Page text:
Linda Sunshine plays shortstop for the Chicago Eagles, the first woman to become a major leaguer. Her manager, the star pitcher and some of her other teammates don’t like the idea. At all.
Yet, for her — as for them — baseball is more than a living. It’s more than a game.
“Ever since I can remember,” she tells sportswriter Neal Vanderlin, “I’ve wanted to be a baseball player.”
So what does she like best about baseball?
“Everything! The way it all fits together. You know — that the ball doesn’t score, people do. That the team with the ball can’t score, the team without the ball can. That there’s no time limit. That the diamonds and field and fences all fit together, and the runner’s speed and the fielder’s speed and the speed of the ball in flight.”
In Barbara Gregorich’s “She’s on First,” Linda is the first woman to take the field as a player, but her rookie season is also a test. And, depending on how she does, other women may or may not have the chance to follow in her spike tracks.
Sort of like a female Jackie Robinson.
Indeed, when Al Mowerinski, the former Eagles player who now owns the team, decides to take a turn as a new style Branch Rickey, he calls Linda into his office. What kind of response, he asks, is she likely to get from other players and the fans?
“I guess,” she says, “I’d have a lot of problems. Like Jackie Robinson did…More than he did.”
In fact, early in the season, Vanderlin, a staunch fan of the effort, writes a column praising Mowerinski and skewering many of Linda’s teammates.
“Instead of being proud that [Mowerinski] a former baseball player (a former Chicago Eagle, a member of the Eagles’ last world championship team) has taken the lead in the struggle for equality, a lead that surpasses Branch Rickey’s hiring of Jackie Robinson, the male players on the Eagles are acting like children, throwing temper tantrums over a childish privilege (keeping baseball for the boys) that has been taken away from them.”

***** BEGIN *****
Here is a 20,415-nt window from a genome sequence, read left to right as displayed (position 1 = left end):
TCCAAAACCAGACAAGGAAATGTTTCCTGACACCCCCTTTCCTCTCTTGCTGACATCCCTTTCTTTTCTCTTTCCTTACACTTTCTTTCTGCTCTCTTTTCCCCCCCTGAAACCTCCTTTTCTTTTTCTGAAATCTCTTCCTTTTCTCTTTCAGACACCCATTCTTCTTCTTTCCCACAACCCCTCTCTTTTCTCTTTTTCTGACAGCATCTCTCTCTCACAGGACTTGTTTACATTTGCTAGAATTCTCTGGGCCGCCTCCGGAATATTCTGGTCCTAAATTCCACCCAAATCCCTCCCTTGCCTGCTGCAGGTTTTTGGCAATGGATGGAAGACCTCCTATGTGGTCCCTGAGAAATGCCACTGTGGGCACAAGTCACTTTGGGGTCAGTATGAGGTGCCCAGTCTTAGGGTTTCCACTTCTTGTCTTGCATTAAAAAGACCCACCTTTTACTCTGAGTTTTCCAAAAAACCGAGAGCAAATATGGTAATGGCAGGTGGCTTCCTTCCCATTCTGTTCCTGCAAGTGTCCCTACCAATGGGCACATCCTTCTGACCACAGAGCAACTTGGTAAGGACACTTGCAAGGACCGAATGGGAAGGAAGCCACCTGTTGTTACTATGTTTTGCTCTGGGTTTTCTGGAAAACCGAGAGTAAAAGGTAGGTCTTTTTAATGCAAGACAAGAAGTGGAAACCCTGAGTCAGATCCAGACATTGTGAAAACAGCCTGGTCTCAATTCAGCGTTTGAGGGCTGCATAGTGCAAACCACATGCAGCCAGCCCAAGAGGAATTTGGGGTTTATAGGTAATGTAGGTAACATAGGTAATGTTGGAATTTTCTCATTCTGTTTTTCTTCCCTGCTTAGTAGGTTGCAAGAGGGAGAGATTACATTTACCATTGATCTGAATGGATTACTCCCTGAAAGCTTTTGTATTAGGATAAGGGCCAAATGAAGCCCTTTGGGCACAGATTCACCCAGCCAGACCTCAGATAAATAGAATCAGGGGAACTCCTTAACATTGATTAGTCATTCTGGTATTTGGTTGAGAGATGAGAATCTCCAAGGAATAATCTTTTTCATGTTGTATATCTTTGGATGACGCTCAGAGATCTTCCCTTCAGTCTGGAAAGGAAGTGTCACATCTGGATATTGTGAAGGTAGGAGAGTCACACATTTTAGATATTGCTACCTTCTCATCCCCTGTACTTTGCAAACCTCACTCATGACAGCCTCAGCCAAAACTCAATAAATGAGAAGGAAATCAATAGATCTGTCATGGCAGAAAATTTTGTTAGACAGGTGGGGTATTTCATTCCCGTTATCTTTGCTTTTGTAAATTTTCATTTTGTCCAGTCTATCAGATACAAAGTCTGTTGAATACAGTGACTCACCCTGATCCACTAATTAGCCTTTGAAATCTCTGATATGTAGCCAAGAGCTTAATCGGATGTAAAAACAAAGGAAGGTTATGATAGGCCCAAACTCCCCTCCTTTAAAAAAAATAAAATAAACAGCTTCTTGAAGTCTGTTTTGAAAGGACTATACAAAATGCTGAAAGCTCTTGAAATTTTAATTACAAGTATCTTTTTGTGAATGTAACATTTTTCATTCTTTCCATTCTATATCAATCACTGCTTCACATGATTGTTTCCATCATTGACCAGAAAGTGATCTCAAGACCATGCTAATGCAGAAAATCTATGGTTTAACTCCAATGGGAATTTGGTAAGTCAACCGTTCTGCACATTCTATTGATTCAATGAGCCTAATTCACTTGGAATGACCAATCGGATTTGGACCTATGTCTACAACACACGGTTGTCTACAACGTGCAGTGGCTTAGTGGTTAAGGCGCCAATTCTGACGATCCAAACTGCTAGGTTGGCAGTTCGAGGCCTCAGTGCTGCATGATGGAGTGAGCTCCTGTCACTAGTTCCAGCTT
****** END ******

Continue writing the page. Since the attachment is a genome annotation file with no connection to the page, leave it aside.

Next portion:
Is that true? Is the hiring of Linda something that surpasses Rickey’s decision to put Robinson at first base for the Brooklyn Dodgers in 1947?
Well, think about it. Robinson broke the color barrier 65 years ago, and now the major leagues are awash with African-Americans, Asians and Hispanics from virtually every nation in the Americas.
But no big league team has ever attempted to put a woman on the field as a player.
“She’s on First” is a fun, energetic novel that is jam-packed with love and knowledge of baseball. It’s also very thoughtful, delving into the ways in which Linda’s task is similar to Robinson’s (such as whether to be permitted to stay at the same hotel as the men) and others in which it’s more difficult (such as questions of romance, violence and showers).
Does her task surpass Robinson’s?
Consider that “She’s on First,” re-issued in 2010, was first published in 1987. At that point, four decades had passed since Robinson walked on the field, and nothing had been done to let women into the batter’s box.
Today, it’s a quarter century since the playful novel was published, and, still, no women players.
Not even a discussion of women players.
One shame and a greater shame
So, a woman can be a mayor, but not play baseball? A woman can run a corporation, but not run the bases?
A woman can campaign so well that she nearly wins her party’s nomination for president, but can’t take part in a major league team’s campaign for a World Series victory? A woman can serve as a soldier defending the nation, but can’t defend against the bunt?
Anyone who loves baseball looks back on the color line as a great shame of the game.
Wouldn’t it have been wonderful to have seen Cool Papa Bell come to bat against Walter Johnson? Or Josh Gibson hitting fourth for the Yankees behind Lou Gehrig? Or Buck Leonard battling Ted Williams for the batting crown?
Because those great black players had the Negro Leagues as a baseball outlet, we know of their exploits and their greatness. They had a chance to show it on the field, albeit in a segregated setting.
But women? Forget it. Aside from some short-lived attempts during World War II and more recently to establish women’s baseball leagues, the female equivalent of Cool Papa Bell or Babe Ruth hasn’t had the chance to play ball. Sure, there’s women’s softball, but come on!
“She’s on First” doesn’t preach. It’s not shrill. Nonetheless, it makes its case.
It’s a shame women can’t play in the major league. A real shame. A shame that surpasses the color barrier than Jackie Robinson broke.
Will it take a full century after Robinson before baseball does right by women?
Patrick T. Reardon